Figure 1: A. Schematic representation of enzymatic reaction catalyzed by HO isoforms and B. mechanism of heme dependent protein regulation.
Figure 2: A. Canonical and non-canonical B. functions of the HO isoforms at a glance and possible biological significance of their byproducts.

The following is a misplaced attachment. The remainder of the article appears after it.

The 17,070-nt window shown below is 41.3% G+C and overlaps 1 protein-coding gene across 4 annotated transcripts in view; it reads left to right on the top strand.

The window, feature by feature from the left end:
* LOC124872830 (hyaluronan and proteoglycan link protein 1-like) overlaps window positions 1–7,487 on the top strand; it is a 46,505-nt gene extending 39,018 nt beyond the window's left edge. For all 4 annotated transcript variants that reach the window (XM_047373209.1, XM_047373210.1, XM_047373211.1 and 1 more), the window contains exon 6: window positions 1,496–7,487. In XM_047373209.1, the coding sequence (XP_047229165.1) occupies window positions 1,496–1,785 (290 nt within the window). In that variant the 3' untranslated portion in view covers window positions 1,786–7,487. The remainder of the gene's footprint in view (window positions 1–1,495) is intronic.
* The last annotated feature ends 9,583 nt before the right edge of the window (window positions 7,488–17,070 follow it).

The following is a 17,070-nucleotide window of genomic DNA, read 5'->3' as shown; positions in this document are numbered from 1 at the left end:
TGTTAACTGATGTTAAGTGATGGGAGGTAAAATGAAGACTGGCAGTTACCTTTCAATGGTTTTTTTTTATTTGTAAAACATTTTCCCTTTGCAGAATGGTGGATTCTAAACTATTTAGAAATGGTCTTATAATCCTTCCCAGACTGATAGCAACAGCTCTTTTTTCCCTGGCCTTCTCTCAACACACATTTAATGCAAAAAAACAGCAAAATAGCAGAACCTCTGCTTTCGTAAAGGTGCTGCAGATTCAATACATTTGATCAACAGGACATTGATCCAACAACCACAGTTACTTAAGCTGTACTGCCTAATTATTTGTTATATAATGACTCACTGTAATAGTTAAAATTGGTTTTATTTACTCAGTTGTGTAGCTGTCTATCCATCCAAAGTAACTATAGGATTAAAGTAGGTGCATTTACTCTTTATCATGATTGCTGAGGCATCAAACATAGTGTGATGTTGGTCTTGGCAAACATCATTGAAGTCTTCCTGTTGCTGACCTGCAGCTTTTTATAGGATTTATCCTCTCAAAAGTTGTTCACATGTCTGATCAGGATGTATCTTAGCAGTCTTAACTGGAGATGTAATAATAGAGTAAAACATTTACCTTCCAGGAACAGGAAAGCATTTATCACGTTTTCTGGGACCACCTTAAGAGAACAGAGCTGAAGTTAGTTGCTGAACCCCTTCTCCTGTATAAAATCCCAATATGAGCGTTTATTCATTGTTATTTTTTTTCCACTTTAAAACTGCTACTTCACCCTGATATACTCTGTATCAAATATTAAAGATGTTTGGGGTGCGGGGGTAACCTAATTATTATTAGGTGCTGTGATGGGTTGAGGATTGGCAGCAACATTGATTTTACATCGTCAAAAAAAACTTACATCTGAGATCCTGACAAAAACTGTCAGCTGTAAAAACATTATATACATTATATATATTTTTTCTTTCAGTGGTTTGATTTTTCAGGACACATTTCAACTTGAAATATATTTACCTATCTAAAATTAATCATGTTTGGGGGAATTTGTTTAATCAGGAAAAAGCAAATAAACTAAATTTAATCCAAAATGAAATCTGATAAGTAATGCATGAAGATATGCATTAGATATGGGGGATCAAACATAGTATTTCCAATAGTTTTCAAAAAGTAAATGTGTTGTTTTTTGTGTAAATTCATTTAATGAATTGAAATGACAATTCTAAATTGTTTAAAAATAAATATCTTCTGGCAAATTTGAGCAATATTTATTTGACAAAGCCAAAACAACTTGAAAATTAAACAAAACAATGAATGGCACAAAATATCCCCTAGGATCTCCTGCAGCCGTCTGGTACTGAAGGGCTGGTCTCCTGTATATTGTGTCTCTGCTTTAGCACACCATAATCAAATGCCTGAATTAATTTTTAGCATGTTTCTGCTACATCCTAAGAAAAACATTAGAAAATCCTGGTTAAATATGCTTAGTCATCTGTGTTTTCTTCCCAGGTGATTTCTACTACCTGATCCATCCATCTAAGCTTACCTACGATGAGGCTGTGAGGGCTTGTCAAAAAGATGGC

The first paper reporting the possibility that HO isoforms may form protein-protein interaction was suggested in the elegant description of HO-1 purification where a 68-kDa protein was identified . It is now known that the molecular mass of HO-1 is 32 and HO-2 36 kDa. Therefore, it is conceivable that a complex of the two proteins was initially isolated under partially denaturing conditions. On the basis of this simple observation, Weng Y. et al  showed an interaction between HO-2 and HO-2 and demonstrated the effect of the HO-1/HO-2 protein complex on HO activity. The authors elegantly concluded that this interaction serves to limit HO activity in certain tissues where the two co-enzymes co-localize and such negative regulation of HO activity may be important to ensure a cytoprotective range of HO expression. However this intriguing evidence and possible non-canonical functions of HO isoforms remained unexplored for several years until when our research group was able to demonstrate the presence of HO-1 isoform in the extracellular compartment (i.e. human milk) . The presence of the protein in such biological fluid was not particularly surprising given the apocrine nature of the mammary gland. However, since the enzymatic activity was undetectable in human milk, we were wondering on the possible biological significance of such protein in the extracellular compartment. To this regard, basing on the HO-1 amino acidic sequence homologies with Hsp70, we identified CD91 as a possible interactor of HO-1 in the extracellular space. To this regard, PatchDock molecular docking algorithm and FireDock analysis showed that the charged and polar residues observed on HO-1 are Glu63, Tyr78, Glu81, Glu82, His84, Lys86, Glu90, Gln91 and Gln102. The charged and polar residues observed on CD91 in the region are Arg571, Thr576, Thr536, Arg553, Trp556 and Ser565. Hydrogen bond interactions were observed between Glu90 and Gly571, between Glu63 and Thr576, and between Gln102 and Thr536. Furthermore, hydrophobic-hydrophobic interactions were observed between Tyr55, Val59 (HO-1) and Val535 (CD91). Salt bridges were also observed between Lys177 (HO-1) and Glu332 (CD91) outside of this region. Our successive studies also showed the possibility to form protein-protein interaction also for the HO-2 isoform. In particular, this observation derived again from a casual observation of HO-2 -/- animals exhibiting a metabolic syndrome phenotype and reduced circulating levels of adiponectin . Our data showed that pharmacological upregulation of HO-1 rescued such phenotype and restored adiponectin levels. This adipokyne is formed in the endoplasmic reticulum and requires specific chaperone activity in order to maturate and be secreted in the extracellular space in its active form . Given the endoplasmic reticulum localization of HO-2 and the possibility that it may form protein-protein interaction with other proteins we decided to test the hypothesis that HO-2 may serve as a chaperone for physiological secretion of adiponectin from the endoplasmic reticulum. In particular, our in silico analysis showed two hypothetical symmetrical binding regions making contact with two different regions of adiponectin were identified. Multiple structural motifs appear to be involved in both the recognition and binding process between HO-2 and adiponectin. In particular, an extended and structured area of 13 amino acids (a.a. 235-247) in HO-2 seems to interact with a specific sequence of adiponectin (a.a. 238-246). Interestingly one single Arginine residue on the HO was found in the two hypothetical contact regions. These results were further validated in vivo by using the Bacteriomatch two-hybrid system.